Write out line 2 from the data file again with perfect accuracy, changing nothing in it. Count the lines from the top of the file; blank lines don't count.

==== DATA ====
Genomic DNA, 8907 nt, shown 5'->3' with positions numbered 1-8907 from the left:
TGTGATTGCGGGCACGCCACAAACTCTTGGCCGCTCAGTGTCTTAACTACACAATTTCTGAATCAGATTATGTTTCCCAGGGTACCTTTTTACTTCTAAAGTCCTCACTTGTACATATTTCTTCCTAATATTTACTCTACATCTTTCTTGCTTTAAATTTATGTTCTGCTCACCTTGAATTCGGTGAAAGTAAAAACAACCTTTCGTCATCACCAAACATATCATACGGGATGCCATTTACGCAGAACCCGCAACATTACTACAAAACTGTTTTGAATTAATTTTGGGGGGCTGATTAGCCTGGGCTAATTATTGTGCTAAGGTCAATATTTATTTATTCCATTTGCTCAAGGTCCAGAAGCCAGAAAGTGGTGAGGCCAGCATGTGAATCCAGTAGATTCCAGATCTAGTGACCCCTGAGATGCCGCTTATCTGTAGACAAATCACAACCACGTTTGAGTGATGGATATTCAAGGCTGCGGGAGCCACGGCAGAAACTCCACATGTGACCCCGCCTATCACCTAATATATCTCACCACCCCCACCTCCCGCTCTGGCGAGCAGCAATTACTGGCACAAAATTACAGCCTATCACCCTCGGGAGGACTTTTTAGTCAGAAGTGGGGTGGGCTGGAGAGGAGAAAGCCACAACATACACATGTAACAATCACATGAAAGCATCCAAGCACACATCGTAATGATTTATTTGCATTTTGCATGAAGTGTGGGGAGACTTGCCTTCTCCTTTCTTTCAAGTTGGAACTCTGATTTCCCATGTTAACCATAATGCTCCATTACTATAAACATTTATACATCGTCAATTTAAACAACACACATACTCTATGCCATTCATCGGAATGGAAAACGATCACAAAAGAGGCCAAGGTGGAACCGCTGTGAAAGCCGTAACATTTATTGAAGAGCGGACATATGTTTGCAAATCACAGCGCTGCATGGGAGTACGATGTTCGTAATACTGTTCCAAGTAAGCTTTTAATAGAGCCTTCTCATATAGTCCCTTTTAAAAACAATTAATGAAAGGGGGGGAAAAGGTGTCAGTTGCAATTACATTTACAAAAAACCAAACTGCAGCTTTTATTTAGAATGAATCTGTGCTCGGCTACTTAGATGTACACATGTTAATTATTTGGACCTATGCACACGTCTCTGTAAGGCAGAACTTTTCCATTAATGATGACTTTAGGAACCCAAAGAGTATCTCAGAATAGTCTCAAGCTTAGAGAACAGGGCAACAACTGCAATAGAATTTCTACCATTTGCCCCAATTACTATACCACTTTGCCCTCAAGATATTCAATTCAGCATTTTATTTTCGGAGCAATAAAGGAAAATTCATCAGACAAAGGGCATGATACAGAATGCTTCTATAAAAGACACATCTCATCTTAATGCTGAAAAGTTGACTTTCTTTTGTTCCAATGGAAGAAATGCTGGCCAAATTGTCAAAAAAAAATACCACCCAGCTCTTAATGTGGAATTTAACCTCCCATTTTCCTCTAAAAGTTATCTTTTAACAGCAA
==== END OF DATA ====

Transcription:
TGTGATTGCGGGCACGCCACAAACTCTTGGCCGCTCAGTGTCTTAACTACACAATTTCTGAATCAGATTATGTTTCCCAGGGTACCTTTTTACTTCTAAAGTCCTCACTTGTACATATTTCTTCCTAATATTTACTCTACATCTTTCTTGCTTTAAATTTATGTTCTGCTCACCTTGAATTCGGTGAAAGTAAAAACAACCTTTCGTCATCACCAAACATATCATACGGGATGCCATTTACGCAGAACCCGCAACATTACTACAAAACTGTTTTGAATTAATTTTGGGGGGCTGATTAGCCTGGGCTAATTATTGTGCTAAGGTCAATATTTATTTATTCCATTTGCTCAAGGTCCAGAAGCCAGAAAGTGGTGAGGCCAGCATGTGAATCCAGTAGATTCCAGATCTAGTGACCCCTGAGATGCCGCTTATCTGTAGACAAATCACAACCACGTTTGAGTGATGGATATTCAAGGCTGCGGGAGCCACGGCAGAAACTCCACATGTGACCCCGCCTATCACCTAATATATCTCACCACCCCCACCTCCCGCTCTGGCGAGCAGCAATTACTGGCACAAAATTACAGCCTATCACCCTCGGGAGGACTTTTTAGTCAGAAGTGGGGTGGGCTGGAGAGGAGAAAGCCACAACATACACATGTAACAATCACATGAAAGCATCCAAGCACACATCGTAATGATTTATTTGCATTTTGCATGAAGTGTGGGGAGACTTGCCTTCTCCTTTCTTTCAAGTTGGAACTCTGATTTCCCATGTTAACCATAATGCTCCATTACTATAAACATTTATACATCGTCAATTTAAACAACACACATACTCTATGCCATTCATCGGAATGGAAAACGATCACAAAAGAGGCCAAGGTGGAACCGCTGTGAAAGCCGTAACATTTATTGAAGAGCGGACATATGTTTGCAAATCACAGCGCTGCATGGGAGTACGATGTTCGTAATACTGTTCCAAGTAAGCTTTTAATAGAGCCTTCTCATATAGTCCCTTTTAAAAACAATTAATGAAAGGGGGGGAAAAGGTGTCAGTTGCAATTACATTTACAAAAAACCAAACTGCAGCTTTTATTTAGAATGAATCTGTGCTCGGCTACTTAGATGTACACATGTTAATTATTTGGACCTATGCACACGTCTCTGTAAGGCAGAACTTTTCCATTAATGATGACTTTAGGAACCCAAAGAGTATCTCAGAATAGTCTCAAGCTTAGAGAACAGGGCAACAACTGCAATAGAATTTCTACCATTTGCCCCAATTACTATACCACTTTGCCCTCAAGATATTCAATTCAGCATTTTATTTTCGGAGCAATAAAGGAAAATTCATCAGACAAAGGGCATGATACAGAATGCTTCTATAAAAGACACATCTCATCTTAATGCTGAAAAGTTGACTTTCTTTTGTTCCAATGGAAGAAATGCTGGCCAAATTGTCAAAAAAAAATACCACCCAGCTCTTAATGTGGAATTTAACCTCCCATTTTCCTCTAAAAGTTATCTTTTAACAGCAA